“It’s the game of hockey; stuff like that happens all the time and you just have to be mentally strong and battle through it,” added Lucic. “I’ve got some nice purple toes. It looks funny right now, but it made a lot of progress from yesterday morning to last night.”
In other tidbits from practice:
–Dennis Wideman obviously isn’t a big listener to WEEI during the late morning and early afternoon hours, if at all. When I told him that he should tell Holley that he was a big fan of his “Holley Hockey Minute” when he gets on the air, Wideman replied without missing a beat: “Oh…you mean Holley isn’t a girl? That’s good to know.”
–Aaron Ward was down with the flu that’s been traveling around the Bruins club — and the Celtics for that matter over the last week — and wasn’t at practice. Chuck Kobasew was also given a maintenance day away from the ice by coach Claude Julien. Michael Ryder was also given the day off after a high stick caught him in the face and cut him open during last night’s shootout win against Ottawa.
Julien and Manny Fernandez also both revealed that physically he’s ready to jump back into game action, but it’s more a matter of getting a certain feel in net between the pipes after three weeks of inactivity.
“He’s feeling good and physically I think he’s 100 percent,” said Julien. “I think we made the right decision in doing what we did and letting him heal his aching back. That’s the main thing right now, so it’s just a matter now of spotting him in a situation when we feel that he feels he’s ready.”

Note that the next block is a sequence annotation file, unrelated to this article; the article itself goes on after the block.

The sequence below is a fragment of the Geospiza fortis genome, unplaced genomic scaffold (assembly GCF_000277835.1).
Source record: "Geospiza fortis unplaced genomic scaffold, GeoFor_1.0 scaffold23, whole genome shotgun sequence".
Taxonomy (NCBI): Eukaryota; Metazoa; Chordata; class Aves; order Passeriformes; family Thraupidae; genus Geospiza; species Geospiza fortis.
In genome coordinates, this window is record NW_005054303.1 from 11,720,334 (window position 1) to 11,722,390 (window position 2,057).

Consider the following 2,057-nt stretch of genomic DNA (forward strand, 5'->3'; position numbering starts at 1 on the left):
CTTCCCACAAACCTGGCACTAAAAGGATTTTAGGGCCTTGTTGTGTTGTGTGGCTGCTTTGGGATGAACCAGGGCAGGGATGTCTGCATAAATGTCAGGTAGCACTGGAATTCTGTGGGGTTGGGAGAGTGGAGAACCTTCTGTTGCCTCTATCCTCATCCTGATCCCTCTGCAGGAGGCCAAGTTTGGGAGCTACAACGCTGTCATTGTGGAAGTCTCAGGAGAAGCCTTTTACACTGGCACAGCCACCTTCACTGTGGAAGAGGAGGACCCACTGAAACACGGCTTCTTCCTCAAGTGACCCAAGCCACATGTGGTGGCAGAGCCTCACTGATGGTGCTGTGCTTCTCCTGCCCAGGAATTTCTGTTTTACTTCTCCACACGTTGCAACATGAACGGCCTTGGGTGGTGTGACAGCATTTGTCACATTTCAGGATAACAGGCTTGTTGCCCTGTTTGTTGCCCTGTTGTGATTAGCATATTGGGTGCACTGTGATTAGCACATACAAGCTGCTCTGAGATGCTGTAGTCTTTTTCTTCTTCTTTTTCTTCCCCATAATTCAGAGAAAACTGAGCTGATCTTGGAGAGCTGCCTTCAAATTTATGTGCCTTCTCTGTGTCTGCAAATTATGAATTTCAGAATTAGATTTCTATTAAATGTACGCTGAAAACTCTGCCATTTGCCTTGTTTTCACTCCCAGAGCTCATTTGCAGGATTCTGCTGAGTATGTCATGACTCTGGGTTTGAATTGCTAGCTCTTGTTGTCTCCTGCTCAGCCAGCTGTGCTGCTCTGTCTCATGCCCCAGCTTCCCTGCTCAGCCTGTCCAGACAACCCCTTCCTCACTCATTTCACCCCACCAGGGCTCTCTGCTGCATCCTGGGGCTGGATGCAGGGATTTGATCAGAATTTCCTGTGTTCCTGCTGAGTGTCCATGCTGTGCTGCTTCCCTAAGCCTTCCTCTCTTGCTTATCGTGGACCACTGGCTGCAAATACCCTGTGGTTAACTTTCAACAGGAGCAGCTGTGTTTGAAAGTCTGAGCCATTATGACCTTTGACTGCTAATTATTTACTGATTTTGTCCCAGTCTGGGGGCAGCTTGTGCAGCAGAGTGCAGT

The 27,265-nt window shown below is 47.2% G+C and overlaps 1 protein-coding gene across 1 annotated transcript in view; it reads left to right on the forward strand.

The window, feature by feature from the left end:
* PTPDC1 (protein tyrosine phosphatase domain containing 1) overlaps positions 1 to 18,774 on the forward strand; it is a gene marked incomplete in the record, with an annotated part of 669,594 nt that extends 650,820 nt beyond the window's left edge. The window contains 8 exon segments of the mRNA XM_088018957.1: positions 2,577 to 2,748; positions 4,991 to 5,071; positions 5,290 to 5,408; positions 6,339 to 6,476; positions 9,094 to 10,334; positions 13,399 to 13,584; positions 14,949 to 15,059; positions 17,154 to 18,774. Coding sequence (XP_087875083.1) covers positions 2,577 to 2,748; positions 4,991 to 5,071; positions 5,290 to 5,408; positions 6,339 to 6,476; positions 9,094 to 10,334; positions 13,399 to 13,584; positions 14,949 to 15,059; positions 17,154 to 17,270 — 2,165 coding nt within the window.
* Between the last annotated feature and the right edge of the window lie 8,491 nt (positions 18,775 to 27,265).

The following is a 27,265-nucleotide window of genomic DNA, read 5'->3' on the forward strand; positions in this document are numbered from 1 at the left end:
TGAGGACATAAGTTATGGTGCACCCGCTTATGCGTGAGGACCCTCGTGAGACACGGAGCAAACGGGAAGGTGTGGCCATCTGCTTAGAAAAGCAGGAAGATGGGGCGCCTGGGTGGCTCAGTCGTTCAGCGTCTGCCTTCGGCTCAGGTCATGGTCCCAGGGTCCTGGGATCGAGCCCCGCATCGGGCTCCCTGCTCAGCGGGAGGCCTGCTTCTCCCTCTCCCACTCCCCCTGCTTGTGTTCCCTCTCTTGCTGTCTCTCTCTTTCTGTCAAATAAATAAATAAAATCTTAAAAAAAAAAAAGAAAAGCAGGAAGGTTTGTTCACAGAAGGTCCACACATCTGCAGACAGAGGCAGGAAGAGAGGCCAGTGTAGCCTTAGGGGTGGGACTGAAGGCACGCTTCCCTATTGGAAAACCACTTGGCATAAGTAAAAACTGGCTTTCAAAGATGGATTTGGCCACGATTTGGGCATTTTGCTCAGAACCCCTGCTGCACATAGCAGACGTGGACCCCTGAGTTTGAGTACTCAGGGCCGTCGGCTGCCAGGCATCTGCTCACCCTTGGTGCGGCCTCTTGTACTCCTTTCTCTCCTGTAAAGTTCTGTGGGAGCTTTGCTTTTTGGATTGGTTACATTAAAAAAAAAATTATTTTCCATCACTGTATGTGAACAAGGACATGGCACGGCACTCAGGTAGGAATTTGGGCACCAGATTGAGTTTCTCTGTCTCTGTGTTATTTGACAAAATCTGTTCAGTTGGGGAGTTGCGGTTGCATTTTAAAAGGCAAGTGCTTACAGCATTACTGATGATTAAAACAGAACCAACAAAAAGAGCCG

It was a pretty good showing at practice this afternoon at the TD Banknorth Garden given that B’s Media Relations maestro Matt Chmura estimated that the team finally got into Boston around 2:30 a.m. Friday morning.
|Healthy bodies add up to B’s victory||01.27.09 at 11:59 pm ET|
Prior to Tuesday night’s 3-2 overtime win over the Capitals, there were several Bruins players that warned of the hazards inherent in adding several new, or returning, players to an established hockey mix.
Andrew Ference hadn’t taken a D-man shift since before Thanksgiving. Patrice Bergeron hadn’t played wing in an NHL game since his rookie season in 2003-04, when he did so alongside a who’s who of anonymous B’s teammates like the immortal Rob Zamuner, Michael Grosek and Carl Corazzini. On top of that, Bergeron was coming back from the second significant concussion in his last 15 months of hockey. Milan Lucic hadn’t thrown one of his patented teeth-chattering body checks during a live game in nearly a month, and hadn’t skated on the top line with Marc Savard since the merry month of December.
So it might have been both excusable and a bit expected if the Black and Gold dropped a game to an explosive Capitals bunch that has seemingly owned Boston’s number over the course of this year. It appeared early that the freshly minted skating combinations for the B’s were a little bit out of sorts and a lot of bit out of position. Throughout the game, the B’s never looked particularly crisp in their breakouts or razor-sharp in their execution. Despite those limitations, Boston still found a way to net the win.